GUIDE TO THE TABLE BRAND ATampax doesn't sell tampons without applicators; price is based on the cheapest applicator option. PRICE is the price for 16 tampons based on our survey in June and July 2018. Where tampons were sold in boxes of 20, we calculated the unit price for 16. MADE FROM Information is from product packaging. Some companies describe the core material in their tampons as viscose rather than rayon. Viscose is the same as rayon.

Brands Price[width=small] Shipping costs[width=medium] Pack includes[width=medium] Cost in store[width=auto]
Change To Green $5.75 Included 16 tampons $6.88
Organic Initiative $5.99 $3.50 16 tampons $5.44
BON $6.29 $6.99 to $9.50 16 tampons $8.00
Necesse $6.50 Included 16 tampons n/a
Cotton Pony $19.95 $3.50 to $5.50 rural 20 pads, liners or tampons of choiceA $7.24C
Luna $20.00 $0 to $3.70 rural 18 pre-selected tampons, pads and linersA, B $5.64

GUIDE TO THE TABLE PRICE is per month. Where the subscription is bimonthly, a monthly cost has been calculated. PACK INCLUDES Acompany states chocolate, tea and a gift is also included but quantity and brand information isn’t published on website. BNew Moon pack. COST IN STORE is based on the price of the same products in retail stores. Ccost calculated for 13 Organic Initiative tampons and 4 U By Kotex overnight pads. n/a = the same product is not available.

Member comments

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Stewart C.
06 Aug 2018
Menstrual cups! Why the heck didn’t anyone tell me about them back in the 1980s?!

They’ve been in use since the 1960s, and according to European research have never had a case of toxic shock associated with their use. (Or at least they hadn’t back when I started using them 15 years ago.) Annecdotally I know of people who habitually forget to remove them for a couple of days at the end of their cycle … I wouldn’t recommend doing that on a regular basis, but as I said my understanding is that they have been shown to be extremely safe in normal use.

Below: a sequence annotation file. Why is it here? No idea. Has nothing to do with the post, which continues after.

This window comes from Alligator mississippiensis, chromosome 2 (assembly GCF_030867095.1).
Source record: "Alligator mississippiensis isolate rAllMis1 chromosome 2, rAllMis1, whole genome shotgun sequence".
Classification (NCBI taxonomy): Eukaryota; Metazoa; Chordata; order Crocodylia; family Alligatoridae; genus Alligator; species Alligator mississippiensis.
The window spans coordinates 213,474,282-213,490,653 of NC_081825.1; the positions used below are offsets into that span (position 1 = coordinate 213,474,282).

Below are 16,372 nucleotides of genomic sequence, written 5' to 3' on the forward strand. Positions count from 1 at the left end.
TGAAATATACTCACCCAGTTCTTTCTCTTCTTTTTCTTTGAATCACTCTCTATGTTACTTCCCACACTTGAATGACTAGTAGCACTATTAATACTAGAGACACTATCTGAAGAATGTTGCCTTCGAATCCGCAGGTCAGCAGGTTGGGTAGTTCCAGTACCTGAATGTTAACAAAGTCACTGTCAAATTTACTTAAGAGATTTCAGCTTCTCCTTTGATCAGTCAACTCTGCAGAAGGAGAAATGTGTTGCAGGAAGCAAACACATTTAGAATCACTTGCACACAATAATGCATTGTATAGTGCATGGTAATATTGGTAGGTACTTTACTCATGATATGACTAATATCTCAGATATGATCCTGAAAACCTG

One thing that you don’t get told about tampons and menstrual pads is that they are incredibly good at wicking away moisture. Which would be great if not for the fact that the vagina is meant to be moist. Which is not ideal, and can lead to a whole lot of very unpleasant problems.

I know that menstrual cups don’t work out for everybody (and it does take two or three cycles to work out how long to leave the stem, how best to manage removal and so on), but for most people who use them they can be genuinely lifechanging. Many people (me included) end up with fewer days of bleeding. (No idea why.) Add to the fact that you aren’t generating waste, and that you only replace your menstrual cup every decade or so … seriously, I would never use anything else.

Consumer staff
08 Aug 2018
Re: Menstrual cups! Why the heck didn’t anyone tell me about them back in the 1980s?!

Hi Stewart,

The risk of getting TSS is very small, but the research we’ve seen shows there’s a risk with both menstrual cups as well as tampons. There has been at least one documented case of TSS associated with menstrual cups now, and we’d like to see some more research on the link. It’s really important to use both tampons and cups properly to minimise your risk. With menstrual cups the latest research suggests that sterilising after each use (and having two so you can swap while one is being sterilised) rather than rinsing between use and sterilising after each cycle may reduce the risk of bacteria growing. We came across a lot of feedback from cup users in our research that they’d never go back, so you’re obviously in good company preferring them over other options!

Kind regards,
Tessa - Consumer NZ investigative writer

June M.
05 Aug 2018
Re Useable Pads

Surely this is the cheaper and more eco friendly way to go.
Could you please include a review on these next time

Consumer staff
07 Aug 2018
Re: Re Useable Pads

Hi June, thanks for your feedback. We've passed this on to the writer to consider for next time.

Kind regards, Frank - Consumer NZ staff